INSPIRATIONAL, 27 Feb 2017
“You are so irresponsible. You never remember what you promised to do.”
He: “This is the first time this year that I forgot to take out the garbage, but I had more important things to worry about.”
She: “That is always your excuse. I can’t stand it!”
Their nine-year-old daughter said to mother, “Why don’t you simply tell father what you need?”
Mother said what she wanted, and to her surprise, the father agreed. She asked her daughter in amazement: “Where did you learn that!?”
“At school.” the daughter replied.
The daughter had gotten a day of training in “nonviolent communication”. It avoids blame or praise; it only expresses appreciation for help received. It emphasizes saying what we need, and express a request, not a demand. A request is something the other party can say no to without reprisals, whereas if a demand is denied, there can be negative consequences.
Mother asked her daughter, “Can I learn this, too?”
The daughter said, “In a month, the same training will be offered to parents.”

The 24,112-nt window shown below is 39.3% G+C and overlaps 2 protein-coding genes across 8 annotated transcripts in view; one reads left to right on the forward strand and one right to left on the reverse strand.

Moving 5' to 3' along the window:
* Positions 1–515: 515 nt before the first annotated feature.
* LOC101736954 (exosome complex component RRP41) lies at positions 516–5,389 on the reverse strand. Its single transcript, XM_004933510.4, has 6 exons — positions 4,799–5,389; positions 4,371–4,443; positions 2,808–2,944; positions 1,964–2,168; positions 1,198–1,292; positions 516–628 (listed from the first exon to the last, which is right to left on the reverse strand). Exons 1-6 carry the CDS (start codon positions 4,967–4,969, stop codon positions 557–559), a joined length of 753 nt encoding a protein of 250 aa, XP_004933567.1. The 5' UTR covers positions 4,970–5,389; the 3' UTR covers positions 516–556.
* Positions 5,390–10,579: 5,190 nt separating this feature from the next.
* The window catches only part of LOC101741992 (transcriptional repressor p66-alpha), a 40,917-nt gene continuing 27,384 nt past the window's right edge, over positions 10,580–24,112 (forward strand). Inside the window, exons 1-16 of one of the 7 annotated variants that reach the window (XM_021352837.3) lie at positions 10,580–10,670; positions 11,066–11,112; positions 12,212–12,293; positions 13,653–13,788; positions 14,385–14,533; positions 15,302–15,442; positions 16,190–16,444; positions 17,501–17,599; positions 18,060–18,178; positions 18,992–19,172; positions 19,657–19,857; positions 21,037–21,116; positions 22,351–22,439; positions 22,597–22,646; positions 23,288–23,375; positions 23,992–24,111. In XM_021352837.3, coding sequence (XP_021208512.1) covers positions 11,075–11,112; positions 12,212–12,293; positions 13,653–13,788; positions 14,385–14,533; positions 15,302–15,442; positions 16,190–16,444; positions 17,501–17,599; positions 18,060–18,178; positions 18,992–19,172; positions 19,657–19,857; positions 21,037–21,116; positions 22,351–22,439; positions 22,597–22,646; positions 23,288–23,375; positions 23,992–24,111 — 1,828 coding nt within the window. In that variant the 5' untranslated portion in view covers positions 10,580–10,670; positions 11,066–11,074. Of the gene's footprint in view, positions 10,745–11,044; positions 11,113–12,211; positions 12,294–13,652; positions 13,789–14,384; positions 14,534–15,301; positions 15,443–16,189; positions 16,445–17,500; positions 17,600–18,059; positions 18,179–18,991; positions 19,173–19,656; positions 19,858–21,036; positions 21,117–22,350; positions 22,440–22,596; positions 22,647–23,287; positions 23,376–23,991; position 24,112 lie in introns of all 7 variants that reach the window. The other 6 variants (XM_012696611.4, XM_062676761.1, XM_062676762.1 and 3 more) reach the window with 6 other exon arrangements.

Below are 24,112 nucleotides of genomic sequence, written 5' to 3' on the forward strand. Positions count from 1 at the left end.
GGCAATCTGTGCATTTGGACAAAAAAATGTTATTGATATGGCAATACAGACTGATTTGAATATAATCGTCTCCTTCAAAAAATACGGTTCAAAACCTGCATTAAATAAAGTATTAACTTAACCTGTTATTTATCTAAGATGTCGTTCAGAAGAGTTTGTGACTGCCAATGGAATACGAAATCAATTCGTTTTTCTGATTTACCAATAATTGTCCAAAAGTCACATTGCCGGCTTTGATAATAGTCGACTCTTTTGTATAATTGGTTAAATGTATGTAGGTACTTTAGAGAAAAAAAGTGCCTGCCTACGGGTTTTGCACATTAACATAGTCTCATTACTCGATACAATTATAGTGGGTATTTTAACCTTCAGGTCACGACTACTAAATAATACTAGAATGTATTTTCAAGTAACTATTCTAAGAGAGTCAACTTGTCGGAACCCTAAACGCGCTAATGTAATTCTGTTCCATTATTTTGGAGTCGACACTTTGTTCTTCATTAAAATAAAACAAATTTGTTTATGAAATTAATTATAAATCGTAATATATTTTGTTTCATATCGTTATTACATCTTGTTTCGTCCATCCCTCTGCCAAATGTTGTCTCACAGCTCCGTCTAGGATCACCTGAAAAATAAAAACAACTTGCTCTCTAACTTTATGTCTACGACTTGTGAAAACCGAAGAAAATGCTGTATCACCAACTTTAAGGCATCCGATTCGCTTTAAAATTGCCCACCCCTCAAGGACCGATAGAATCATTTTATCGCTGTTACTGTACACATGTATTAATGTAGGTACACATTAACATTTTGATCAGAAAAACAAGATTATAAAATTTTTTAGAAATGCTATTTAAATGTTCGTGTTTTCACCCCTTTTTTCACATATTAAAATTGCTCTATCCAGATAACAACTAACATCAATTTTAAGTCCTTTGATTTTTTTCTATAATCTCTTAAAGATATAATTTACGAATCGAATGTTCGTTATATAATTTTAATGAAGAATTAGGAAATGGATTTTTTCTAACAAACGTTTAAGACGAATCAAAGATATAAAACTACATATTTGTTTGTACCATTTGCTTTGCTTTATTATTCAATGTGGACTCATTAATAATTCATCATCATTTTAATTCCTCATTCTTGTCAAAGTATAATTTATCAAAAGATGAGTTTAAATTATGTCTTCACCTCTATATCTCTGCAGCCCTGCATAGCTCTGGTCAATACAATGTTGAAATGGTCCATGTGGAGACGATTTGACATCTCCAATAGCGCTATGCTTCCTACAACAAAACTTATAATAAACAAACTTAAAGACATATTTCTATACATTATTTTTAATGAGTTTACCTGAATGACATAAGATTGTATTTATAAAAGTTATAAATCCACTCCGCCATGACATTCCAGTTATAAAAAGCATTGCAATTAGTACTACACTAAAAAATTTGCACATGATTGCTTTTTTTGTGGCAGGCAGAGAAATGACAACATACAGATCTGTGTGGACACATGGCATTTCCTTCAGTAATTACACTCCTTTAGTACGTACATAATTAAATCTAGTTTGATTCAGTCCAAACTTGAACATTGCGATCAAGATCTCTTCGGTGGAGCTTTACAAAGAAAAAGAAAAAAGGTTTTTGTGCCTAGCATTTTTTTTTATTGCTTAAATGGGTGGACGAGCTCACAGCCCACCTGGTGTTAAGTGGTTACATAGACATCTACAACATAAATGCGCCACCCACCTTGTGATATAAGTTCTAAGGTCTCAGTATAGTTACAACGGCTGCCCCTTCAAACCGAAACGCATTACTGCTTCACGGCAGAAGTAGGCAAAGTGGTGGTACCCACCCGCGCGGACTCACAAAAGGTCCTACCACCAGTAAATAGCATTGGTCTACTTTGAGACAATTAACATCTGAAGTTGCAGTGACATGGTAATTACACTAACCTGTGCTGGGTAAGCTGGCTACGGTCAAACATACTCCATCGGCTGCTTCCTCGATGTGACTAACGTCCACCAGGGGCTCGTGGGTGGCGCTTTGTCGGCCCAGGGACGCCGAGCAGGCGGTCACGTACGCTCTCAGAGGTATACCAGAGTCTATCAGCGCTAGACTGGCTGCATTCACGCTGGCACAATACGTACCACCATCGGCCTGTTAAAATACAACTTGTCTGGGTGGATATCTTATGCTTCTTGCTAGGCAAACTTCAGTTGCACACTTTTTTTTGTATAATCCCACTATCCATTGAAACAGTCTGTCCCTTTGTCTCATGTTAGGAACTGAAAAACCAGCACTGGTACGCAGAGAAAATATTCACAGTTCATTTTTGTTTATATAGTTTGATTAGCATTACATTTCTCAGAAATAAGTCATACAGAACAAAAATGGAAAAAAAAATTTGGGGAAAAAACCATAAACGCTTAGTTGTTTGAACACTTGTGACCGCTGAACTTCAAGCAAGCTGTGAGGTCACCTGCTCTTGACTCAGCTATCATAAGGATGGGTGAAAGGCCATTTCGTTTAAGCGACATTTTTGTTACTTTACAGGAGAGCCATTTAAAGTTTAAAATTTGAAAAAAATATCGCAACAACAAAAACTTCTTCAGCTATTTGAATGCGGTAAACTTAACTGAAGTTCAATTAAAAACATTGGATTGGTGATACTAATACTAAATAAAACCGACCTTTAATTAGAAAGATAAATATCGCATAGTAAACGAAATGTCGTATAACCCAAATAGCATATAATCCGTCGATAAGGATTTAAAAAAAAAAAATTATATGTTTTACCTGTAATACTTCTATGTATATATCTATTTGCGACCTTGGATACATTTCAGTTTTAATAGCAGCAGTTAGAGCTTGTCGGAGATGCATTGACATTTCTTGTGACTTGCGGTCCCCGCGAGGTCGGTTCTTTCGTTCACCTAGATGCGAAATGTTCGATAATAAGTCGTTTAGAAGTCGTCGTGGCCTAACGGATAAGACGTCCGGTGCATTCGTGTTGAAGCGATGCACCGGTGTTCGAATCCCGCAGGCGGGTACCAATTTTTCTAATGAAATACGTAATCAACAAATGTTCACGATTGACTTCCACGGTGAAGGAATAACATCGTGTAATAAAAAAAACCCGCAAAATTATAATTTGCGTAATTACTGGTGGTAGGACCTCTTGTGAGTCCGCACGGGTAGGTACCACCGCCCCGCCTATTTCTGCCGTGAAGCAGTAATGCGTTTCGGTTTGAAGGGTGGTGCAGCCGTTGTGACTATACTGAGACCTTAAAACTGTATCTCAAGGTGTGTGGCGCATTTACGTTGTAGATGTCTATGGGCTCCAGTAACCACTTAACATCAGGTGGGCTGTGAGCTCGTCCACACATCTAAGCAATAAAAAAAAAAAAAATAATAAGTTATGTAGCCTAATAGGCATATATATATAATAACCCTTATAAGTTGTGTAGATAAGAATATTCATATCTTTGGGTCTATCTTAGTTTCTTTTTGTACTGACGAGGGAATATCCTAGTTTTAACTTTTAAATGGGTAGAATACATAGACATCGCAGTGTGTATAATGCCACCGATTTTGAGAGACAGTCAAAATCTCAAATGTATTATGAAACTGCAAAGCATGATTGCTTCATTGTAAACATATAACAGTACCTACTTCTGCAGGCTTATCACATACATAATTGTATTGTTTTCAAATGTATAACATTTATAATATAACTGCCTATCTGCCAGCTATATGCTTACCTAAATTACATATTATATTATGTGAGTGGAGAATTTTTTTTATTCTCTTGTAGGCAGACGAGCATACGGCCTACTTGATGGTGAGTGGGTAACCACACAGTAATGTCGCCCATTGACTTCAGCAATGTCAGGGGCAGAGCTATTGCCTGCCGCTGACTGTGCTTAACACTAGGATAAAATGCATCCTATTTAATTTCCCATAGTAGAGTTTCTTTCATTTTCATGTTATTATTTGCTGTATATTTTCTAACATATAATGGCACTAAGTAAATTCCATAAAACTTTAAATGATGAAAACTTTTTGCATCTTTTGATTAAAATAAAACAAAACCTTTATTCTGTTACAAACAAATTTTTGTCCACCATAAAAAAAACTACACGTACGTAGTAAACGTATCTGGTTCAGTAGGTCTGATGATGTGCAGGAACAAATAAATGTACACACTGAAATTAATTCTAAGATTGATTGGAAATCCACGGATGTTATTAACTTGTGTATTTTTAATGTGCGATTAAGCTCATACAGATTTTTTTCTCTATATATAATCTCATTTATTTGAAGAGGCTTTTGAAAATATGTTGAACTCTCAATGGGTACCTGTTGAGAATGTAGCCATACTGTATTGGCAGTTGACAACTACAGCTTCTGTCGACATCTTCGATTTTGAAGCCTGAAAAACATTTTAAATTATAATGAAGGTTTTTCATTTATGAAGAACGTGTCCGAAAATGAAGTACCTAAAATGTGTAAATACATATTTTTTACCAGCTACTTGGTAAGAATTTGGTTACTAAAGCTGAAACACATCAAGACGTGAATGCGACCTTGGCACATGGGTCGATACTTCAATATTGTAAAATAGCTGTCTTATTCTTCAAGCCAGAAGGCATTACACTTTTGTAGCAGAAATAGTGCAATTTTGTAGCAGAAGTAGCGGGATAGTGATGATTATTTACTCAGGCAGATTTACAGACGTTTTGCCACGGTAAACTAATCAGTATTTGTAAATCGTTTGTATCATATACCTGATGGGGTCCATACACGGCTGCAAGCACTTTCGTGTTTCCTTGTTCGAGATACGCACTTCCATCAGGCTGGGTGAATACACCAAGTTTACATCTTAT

Mother did not want to wait and signed up for a course in a neighboring town where she paid for registration.
(Freely recounted after Marshall Rosenberg, who developed the techniques of nonviolent communication)
Dietrich Fischer (1941-2015) from Münsingen, Switzerland, got a Licentiate in Mathematics from the University of Bern 1968 and his Ph.D. in Computer Science from New York University 1976. 1986-88 he was a MacArthur Fellow in International Peace and Security at Princeton University. He has taught mathematics, computer science, economics and peace studies at various universities and been a consultant to the United Nations. He was co-founder, with Johan Galtung, of the TRANSCEND Network for Peace, Development and Environment in 1993.
This article originally appeared on Transcend Media Service (TMS) on 27 Feb 2017.
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